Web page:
Varieties of the Weird Tale

S.T. Joshi. Hippocampus, $20 trade paper (352p) ISBN 978-1-61498-188-6
Joshi (Unutterable Horror: A History of Supernatural Fiction) burnishes his reputation as a leading scholar of the weird tale with this collection of 19 essays, three of which are previously unpublished. Displaying a wide knowledge of the genre, he brings gifted authors such as Edna W. Underwood and Mary E. Wilkins Freeman out of undeserved obscurity and cogently analyzes the historical antecedents of Robert E. Howard’s Bran Mak Morn books. He’s not afraid to skewer sacred cows and leavens his analyses with wit. For example, he dismisses the argument that Stephen King’s work should be valued because it offers trenchant insights with the biting comment, “I have never found any remark of King on American society or culture that could not have been made by a reasonably intelligent ten-year-old.” Not every entry is of high caliber; the essay on Thomas Ligotti is too brief and equivocal to support his contention that Ligotti’s story collection The Nightmare Factory “must take its place among the cornerstone volumes of any library of contemporary weird fiction.” Overall, however, this is a useful volume for the genre student and the casual reader alike. (May)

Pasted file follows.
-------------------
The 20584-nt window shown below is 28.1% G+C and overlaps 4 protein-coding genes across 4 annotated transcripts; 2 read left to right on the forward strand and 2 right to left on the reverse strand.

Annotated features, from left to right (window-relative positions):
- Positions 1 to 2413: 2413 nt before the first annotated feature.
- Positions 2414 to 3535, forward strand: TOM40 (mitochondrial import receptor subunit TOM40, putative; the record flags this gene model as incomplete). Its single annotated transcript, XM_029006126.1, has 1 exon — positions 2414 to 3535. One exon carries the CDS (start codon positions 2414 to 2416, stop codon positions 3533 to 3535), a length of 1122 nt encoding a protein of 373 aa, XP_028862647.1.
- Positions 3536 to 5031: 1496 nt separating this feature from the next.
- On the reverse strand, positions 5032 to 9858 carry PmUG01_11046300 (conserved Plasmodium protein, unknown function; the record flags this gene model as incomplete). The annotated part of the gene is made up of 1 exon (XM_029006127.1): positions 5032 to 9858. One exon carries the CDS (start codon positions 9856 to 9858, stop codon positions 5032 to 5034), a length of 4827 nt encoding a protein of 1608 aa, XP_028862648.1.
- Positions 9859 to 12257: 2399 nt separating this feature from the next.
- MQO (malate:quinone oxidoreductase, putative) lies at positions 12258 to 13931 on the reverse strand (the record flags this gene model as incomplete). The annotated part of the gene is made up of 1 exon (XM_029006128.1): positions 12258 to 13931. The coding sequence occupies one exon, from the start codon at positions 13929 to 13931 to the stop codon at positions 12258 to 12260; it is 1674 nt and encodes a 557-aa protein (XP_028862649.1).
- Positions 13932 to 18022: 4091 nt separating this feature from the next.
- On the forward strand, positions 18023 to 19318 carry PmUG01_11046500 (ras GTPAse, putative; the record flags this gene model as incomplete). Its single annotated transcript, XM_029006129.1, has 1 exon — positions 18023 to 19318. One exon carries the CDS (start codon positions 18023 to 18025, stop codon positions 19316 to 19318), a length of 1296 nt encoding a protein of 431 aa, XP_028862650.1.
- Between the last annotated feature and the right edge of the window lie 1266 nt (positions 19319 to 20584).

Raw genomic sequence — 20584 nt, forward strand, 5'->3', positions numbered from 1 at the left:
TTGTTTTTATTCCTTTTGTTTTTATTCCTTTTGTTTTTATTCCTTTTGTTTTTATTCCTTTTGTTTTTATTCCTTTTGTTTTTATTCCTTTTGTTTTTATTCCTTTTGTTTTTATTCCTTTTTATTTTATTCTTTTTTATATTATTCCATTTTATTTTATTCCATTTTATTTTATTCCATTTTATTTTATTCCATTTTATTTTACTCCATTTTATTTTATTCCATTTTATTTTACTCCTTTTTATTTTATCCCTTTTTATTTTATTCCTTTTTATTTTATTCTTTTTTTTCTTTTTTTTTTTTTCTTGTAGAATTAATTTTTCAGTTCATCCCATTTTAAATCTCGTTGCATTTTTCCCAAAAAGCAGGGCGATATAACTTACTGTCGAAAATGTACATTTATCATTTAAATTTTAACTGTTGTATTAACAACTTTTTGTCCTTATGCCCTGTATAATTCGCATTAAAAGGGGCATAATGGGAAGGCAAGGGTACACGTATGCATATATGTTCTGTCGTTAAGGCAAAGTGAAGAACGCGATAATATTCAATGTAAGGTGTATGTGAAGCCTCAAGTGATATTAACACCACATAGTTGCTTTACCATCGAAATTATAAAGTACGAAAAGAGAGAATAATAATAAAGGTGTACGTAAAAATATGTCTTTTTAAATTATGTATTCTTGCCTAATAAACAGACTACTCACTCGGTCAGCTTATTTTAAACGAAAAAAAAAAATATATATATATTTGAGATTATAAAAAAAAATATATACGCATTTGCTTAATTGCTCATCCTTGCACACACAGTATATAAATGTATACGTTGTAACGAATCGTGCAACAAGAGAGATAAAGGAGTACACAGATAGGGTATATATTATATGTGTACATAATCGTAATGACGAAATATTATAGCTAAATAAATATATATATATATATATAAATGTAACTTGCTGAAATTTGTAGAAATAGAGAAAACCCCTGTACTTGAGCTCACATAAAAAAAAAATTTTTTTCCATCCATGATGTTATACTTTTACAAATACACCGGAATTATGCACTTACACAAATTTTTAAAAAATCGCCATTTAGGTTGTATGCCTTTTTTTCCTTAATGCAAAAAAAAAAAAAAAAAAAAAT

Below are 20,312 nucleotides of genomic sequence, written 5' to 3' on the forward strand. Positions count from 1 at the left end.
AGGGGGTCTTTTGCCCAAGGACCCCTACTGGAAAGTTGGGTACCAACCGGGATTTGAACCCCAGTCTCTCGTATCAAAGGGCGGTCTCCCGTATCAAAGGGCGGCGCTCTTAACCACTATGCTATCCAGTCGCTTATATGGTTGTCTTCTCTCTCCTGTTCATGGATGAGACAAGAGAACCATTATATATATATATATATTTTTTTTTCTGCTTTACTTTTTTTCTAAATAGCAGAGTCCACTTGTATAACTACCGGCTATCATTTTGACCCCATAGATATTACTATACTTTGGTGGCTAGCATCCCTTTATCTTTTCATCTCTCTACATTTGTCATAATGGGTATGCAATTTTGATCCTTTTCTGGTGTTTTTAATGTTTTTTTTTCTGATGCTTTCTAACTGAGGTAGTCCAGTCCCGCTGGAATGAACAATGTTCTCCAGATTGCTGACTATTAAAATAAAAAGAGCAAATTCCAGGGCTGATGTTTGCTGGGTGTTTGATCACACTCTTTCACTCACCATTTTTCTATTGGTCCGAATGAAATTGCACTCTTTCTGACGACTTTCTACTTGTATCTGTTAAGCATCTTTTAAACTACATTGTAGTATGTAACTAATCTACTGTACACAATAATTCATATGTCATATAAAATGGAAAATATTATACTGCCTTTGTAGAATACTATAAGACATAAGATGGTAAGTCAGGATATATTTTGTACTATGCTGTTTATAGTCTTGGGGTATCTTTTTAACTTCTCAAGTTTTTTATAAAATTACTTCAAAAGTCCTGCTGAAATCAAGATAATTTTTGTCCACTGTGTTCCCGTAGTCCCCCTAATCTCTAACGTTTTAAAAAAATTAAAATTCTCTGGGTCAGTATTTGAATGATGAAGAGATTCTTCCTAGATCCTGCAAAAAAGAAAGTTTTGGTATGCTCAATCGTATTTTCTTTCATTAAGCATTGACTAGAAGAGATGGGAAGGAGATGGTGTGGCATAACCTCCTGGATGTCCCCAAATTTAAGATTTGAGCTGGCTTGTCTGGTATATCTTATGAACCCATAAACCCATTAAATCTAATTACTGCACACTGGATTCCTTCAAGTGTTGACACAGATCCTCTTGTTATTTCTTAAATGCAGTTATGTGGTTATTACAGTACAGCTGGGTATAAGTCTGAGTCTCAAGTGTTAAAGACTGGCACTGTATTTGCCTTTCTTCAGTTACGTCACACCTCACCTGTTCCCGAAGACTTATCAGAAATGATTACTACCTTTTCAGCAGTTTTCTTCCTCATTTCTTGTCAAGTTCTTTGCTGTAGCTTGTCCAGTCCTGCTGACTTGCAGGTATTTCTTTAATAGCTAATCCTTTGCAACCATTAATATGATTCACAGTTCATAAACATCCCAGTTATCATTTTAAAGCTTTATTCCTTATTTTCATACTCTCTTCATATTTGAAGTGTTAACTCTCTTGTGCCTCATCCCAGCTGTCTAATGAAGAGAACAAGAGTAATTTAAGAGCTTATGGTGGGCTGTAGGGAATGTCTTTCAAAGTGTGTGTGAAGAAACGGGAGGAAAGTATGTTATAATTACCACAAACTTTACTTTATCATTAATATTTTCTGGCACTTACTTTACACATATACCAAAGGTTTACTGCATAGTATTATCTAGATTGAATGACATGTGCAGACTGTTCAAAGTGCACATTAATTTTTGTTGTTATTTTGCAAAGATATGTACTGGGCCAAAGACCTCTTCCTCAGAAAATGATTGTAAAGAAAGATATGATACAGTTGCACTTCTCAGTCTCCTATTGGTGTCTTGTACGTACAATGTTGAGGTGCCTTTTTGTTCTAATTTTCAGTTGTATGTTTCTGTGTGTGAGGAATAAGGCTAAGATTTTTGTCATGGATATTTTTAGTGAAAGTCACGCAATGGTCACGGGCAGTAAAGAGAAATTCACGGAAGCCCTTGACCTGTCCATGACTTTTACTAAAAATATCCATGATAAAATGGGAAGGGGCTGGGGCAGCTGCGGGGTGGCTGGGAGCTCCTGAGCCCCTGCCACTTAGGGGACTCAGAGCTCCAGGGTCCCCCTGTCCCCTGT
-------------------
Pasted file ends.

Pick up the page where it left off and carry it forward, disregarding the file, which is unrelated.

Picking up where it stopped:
Reviewed on: 01/15/2018
Release date: 05/01/2017
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